Two homies, Smokey and Craig, smoke a dope dealer's weed and try to figure a way to get the $200 they owe to the dealer by 10pm that same night. In that time, they smoke more weed and get jacked and shot at in a drive-by.
Aspiring emcee DJay works the angles to get his first record made with help from assorted people in his Memphis 'hood. And when he hears that hip-hop superstar Skinny Black is heading to his area, he throws together a supreme hustle to grab Skinny's attention. Written by
There are numerous references to Memphis-based musicians in the film: The character of Shelby was named after Shelby Bryant, a singer-songwriter from Memphis. In one scene, Shelby is wearing a T-shirt with the logo of Sam Phillips's Memphis Recording Service studio. In another scene, Shelby wears a T-shirt of Lucero, a local country-rock band. Many of the studio musicians who played for Stax Records, the legendary Memphis-based record label, play on the original score. Isaac Hayes, who plays Arnel, recorded for Stax Records. The cover of the 1974 Stax album "Victim of the Joke?" by Memphian David Porter is stapled to DJay's work table. Otis Redding, who also recorded for Stax Records, is mentioned in one scene. Al Green's song "Jesus is Waiting" is heard during one scene. Memphis native Josey Scott of the band Saliva, appears as a store owner. Members of the popular rap group Three 6 Mafia appear in the film. Paul Beauregard plays DJay's neighbor and Jordan Houston plays Skinny Black's brother. Haystak, Free Sol and Al Kapone are local rappers who appear in the film. See more »
Towards the end of the scene where DJay is arrested, you can see Shug's padding that makes her appear pregnant. See more »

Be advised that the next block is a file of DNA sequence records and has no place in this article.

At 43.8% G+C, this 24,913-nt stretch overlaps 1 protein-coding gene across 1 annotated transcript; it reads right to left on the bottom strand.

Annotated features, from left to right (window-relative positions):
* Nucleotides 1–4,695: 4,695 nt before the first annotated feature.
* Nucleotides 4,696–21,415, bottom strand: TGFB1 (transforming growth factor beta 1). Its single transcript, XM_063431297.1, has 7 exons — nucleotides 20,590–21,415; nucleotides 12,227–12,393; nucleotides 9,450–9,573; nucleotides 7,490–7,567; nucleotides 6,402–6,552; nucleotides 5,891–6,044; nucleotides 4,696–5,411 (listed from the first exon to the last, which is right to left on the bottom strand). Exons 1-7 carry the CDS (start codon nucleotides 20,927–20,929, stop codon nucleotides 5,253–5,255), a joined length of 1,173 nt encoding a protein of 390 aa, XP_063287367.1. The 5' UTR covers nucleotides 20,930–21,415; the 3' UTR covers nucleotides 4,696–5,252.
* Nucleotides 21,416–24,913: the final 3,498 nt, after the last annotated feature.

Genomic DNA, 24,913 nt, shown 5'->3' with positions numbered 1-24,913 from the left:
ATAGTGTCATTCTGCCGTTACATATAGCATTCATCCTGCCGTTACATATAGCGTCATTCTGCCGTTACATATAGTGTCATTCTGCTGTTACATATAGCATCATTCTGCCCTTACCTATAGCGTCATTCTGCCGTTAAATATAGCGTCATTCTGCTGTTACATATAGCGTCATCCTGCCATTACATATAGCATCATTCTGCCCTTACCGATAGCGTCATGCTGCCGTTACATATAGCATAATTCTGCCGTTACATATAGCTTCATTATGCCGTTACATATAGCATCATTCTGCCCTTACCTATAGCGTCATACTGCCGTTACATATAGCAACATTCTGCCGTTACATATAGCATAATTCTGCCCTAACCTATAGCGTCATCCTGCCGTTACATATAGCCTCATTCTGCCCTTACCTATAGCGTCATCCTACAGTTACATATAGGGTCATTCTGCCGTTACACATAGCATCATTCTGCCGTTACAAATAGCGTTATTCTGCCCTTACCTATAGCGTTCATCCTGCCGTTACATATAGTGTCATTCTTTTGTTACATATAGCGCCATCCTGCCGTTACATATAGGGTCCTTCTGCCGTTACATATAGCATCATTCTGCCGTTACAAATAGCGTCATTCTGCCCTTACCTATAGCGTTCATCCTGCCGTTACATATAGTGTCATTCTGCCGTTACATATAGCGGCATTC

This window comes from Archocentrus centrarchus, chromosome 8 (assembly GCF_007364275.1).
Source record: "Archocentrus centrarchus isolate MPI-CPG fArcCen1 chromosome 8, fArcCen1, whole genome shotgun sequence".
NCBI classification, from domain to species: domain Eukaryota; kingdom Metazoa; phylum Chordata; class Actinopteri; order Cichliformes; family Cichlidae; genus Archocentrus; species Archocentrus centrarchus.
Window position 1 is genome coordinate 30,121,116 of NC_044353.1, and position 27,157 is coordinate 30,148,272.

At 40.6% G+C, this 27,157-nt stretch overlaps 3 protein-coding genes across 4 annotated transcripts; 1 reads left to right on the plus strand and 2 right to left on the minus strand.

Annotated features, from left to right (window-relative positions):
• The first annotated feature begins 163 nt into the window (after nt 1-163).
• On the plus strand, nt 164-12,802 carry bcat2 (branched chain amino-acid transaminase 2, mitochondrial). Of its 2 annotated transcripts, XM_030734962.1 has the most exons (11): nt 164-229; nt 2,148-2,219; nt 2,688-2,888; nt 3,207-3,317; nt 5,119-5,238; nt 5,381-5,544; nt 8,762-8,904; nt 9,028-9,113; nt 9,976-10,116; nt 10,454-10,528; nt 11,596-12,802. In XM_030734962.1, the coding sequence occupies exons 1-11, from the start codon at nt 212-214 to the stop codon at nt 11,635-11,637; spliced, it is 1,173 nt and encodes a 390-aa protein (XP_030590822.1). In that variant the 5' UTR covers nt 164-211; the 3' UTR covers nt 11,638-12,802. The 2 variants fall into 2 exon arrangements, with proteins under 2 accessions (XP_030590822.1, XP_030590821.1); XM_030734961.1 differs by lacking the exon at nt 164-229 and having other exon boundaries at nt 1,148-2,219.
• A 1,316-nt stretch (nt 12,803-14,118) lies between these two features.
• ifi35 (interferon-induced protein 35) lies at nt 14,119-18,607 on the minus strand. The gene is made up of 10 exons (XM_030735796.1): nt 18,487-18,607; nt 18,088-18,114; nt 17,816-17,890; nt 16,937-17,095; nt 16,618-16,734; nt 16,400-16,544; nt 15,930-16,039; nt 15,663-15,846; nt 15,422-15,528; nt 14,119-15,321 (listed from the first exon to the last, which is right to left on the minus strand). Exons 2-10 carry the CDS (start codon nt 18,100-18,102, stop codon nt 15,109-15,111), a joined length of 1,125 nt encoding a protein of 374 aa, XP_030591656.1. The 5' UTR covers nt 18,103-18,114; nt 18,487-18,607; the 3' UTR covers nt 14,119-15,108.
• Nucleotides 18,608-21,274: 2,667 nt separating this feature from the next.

Skinny, man. Tell me this shit just fell out your pocket, right?
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Incredibly moving, yet definitely not for everyone, Hustle & Flow tells the story of D-Jay, an incredibly conflicted Memphis pimp down on his luck. In one of the most raw and intense performances of recent memory, newcomer Terrence Howard embodies D-Jay with an animal-like ferocity that will help you overcome what few formulaic clichés embody the script. In his mid forties, D-Jay seems too old and far too nice for his profession, and his "hos" seem to take notice. You see, D-Jay represents a lifetime of failed dreams, ambitions, and wrong turns. It seems as if it could all be over, but then fate offers him the opportunity to realize his life-long goal of becoming a successful rap star. D-Jay pours his heart and soul into his music, just as Howard pours his into the performance, and the result is somewhat of a urban Rocky, a true underdog tale. This is perhaps the first hip-hop film to actually get it right, and everything that 8-Mile should have been. Don't let the subject matter keep you from enjoying Howard's brutal tour-de-force.
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